Experience shows that it is indeed possible. Local leaders can prepare their communities for joint action. Local communities can change their circumstances – at least to some extent – instead of waiting until top-down initiatives might have a measurable impact. Tangible results from the SDGs will take a long time to be felt by the general population. Meanwhile, communities can be empowered, they can develop resilience in the face of poverty and conflict and become agents of their own destiny.

The story of “Tujenge Amani!” (3) (Let’s build peace!) shows how this can be done (4). This is also Maman Yvonne Ciza’s story. A retired teacher and civil society leader from Bunyakiri, she summed up her community’s experience over the past four or five years:

First, we thought the Muzungu (5) was going to bring us peace.
Then, we thought the President of the Republic was going to bring us peace.
But finally, we understood: it is us, ourselves, who build our own peace!

The communities in this remote area of South Kivu Province in Eastern Congo had suffered for decades under the continuous occupation and threat of succeeding militias, both international and local, since the early 90s, while the State was almost entirely absent. In recent years, they were victimized by the Raia Mutomboki, a local militia franchise which was initially established as a self-defense against foreign groups. After they succeeded in clearing their region from foreign armed groups, they turned against their own communities. Decades of war and violence had destroyed the social fabric of theircommunities. Their daily life was marked by distrust, and government representatives were perceived as their enemies. Yvonne Ciza and her community experienced their very own twenty-five-year security, economic, political and dignity crisis. A profound sense of helplessness and mistrust prevailed: abject poverty, a lack of security, and no perspectives for an improvement of their situation were perceived as unsurmountable obstacles.

Tujenge Amani!: how to turn victims into agents of change

  As a response to this latent crisis, Tujenge Amani! was launched in late 2013, based on a set of assumptions:

    • There can be no development and prosperity without sustainable peace. For peace to be sustainable, it must be more than a mere absence of violence. Rather, it must be actively constructed by those concerned, leading to a regrowth of a healthy social fabric and a resilient community.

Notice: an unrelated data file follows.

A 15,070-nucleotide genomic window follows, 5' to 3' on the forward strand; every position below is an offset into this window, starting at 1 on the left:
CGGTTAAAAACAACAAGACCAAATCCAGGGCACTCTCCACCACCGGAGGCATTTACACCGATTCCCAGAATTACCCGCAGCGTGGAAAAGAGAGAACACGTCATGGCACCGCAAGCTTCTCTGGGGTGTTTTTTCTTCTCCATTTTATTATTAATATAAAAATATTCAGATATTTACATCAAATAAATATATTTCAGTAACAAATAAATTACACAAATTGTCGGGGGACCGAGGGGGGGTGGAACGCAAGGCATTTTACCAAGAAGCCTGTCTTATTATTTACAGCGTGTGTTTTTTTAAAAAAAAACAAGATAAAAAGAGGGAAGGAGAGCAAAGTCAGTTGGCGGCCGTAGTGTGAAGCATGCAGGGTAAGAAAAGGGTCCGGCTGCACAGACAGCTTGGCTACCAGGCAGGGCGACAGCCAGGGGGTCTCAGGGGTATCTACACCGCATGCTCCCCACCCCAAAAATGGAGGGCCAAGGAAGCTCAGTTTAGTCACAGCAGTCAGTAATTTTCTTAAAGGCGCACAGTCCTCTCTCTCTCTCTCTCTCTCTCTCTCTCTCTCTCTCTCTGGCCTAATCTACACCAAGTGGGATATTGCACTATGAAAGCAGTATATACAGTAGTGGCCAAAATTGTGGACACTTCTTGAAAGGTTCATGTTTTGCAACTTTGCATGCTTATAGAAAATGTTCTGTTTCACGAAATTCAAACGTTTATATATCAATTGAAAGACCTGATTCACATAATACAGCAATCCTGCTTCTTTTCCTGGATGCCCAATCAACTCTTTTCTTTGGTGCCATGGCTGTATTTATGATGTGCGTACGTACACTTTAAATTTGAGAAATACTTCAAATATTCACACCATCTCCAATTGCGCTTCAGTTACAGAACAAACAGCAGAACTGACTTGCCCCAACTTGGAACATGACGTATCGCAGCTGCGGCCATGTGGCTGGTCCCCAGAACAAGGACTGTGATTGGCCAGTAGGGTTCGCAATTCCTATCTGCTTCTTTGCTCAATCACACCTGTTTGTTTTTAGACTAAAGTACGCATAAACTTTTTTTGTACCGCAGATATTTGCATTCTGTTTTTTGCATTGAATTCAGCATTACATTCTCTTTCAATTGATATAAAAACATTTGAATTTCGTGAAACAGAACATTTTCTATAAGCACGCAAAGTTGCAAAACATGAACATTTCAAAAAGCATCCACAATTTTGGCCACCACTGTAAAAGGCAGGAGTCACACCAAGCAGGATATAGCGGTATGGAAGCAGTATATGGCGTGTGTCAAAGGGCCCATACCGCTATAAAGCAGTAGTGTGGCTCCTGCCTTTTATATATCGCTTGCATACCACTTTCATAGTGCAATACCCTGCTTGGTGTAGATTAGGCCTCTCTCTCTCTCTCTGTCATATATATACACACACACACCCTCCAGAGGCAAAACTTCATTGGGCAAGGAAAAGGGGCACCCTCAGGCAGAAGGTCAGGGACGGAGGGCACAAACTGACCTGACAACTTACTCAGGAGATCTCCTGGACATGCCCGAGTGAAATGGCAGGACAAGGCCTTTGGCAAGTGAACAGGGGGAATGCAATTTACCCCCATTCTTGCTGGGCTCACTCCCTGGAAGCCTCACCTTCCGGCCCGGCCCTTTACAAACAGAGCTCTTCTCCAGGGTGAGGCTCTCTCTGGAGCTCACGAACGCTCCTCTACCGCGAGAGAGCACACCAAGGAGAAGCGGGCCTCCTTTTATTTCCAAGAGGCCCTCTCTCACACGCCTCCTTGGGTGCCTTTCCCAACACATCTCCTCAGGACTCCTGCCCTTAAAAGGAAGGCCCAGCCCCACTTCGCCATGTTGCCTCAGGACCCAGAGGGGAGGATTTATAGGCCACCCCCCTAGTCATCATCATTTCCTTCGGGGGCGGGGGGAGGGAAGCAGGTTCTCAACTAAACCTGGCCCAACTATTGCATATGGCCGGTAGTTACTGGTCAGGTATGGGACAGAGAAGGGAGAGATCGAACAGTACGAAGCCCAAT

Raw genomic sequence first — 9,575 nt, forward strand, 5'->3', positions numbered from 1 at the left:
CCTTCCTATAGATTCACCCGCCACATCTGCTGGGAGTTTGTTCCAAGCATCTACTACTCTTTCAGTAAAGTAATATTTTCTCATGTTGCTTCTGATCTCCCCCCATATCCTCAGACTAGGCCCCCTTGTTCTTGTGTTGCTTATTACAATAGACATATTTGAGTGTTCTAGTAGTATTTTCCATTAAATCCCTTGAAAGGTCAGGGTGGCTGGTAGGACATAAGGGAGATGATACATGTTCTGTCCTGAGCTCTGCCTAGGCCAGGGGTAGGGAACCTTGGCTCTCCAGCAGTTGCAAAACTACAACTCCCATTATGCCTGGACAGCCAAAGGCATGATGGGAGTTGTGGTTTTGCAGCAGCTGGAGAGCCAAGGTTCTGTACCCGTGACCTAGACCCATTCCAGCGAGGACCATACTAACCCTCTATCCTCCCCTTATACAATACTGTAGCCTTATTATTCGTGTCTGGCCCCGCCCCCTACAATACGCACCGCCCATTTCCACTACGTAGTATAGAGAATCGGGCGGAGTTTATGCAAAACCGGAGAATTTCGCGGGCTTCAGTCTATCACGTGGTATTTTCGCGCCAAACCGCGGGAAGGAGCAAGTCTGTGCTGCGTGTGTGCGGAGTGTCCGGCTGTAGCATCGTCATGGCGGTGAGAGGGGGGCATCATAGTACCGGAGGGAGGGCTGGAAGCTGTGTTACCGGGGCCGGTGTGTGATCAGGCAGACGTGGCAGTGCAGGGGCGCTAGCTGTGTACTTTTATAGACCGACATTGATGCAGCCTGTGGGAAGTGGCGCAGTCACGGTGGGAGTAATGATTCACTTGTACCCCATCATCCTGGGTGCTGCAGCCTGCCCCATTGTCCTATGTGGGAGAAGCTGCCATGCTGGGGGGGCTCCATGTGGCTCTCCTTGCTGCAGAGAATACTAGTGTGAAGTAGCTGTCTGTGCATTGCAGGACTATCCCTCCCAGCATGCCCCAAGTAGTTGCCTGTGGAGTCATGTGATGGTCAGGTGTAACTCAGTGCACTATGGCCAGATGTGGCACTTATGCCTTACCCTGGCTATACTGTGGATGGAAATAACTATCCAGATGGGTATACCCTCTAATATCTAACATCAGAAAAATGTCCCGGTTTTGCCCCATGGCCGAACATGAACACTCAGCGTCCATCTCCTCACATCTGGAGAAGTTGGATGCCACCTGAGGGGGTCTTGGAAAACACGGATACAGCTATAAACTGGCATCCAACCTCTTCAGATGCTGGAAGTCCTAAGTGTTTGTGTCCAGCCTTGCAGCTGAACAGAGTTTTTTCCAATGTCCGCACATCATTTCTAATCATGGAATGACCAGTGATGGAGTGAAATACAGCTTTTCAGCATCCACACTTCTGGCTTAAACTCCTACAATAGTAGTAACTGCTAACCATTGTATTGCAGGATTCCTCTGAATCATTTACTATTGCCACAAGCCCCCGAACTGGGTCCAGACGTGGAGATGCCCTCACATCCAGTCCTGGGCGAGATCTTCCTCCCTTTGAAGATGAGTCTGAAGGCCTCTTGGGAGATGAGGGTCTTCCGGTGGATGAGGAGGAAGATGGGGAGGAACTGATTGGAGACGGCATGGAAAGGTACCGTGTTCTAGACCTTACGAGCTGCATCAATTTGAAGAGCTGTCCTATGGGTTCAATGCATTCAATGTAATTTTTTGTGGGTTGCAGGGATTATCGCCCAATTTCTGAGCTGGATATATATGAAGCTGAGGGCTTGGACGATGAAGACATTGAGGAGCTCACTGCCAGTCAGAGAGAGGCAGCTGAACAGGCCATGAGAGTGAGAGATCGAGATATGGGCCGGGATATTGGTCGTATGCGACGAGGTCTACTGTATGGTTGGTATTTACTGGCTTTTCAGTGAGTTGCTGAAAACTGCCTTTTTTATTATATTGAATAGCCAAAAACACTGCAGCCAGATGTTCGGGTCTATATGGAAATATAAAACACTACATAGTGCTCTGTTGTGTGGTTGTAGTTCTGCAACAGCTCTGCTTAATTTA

• Conflicts in Eastern DRC are intractable: decades-long tensions and crises are multiple, parallel, cross-cutting, they can be identity-based, economic, political, or all the above. No durable solutions to the multiple crises are to be expected in the short term.
    • Even if there are perfectly rational and objective issues at stake – such as lack of access to land and other resources – subjective sentiments related to identity, self-perception, and most importantly to a perceived violation of their dignity, demand a sensitive, patient, dialogue-based approach to conflict transformation.
    • Society and the individual have the power to change the status quo, to develop personal agency.
    • Peace can be sustained once the community has rebuilt basic mutual trust, strengthened its resilience and is thus capable of resisting manipulations that aim to disturb the trust and to rekindle violence.

This community-focused approach and the resulting dynamic since 2013 have led to the voluntary self-demobilization of over 1500 Raia Mutomboki combatants, with considerably improved general security as a result. In March 2018, after years of intra-community dialogue, representatives of the demobilized former combatants publicly asked for their victims’ forgiveness – which was in return offered, unconditionally, by representatives of their victims. The Mwami (6), on behalf of the victimized community, welcomed them back into the community in a formal ceremony with the Vice-Governor and hundreds of community members present.

Since 2013, a new sense of self-responsibility has developed amongst the population of Bunyakiri, resulting in jointly developed and executed development projects, security committees, and activities toward the reintegration of demobilized former armed combatants (7).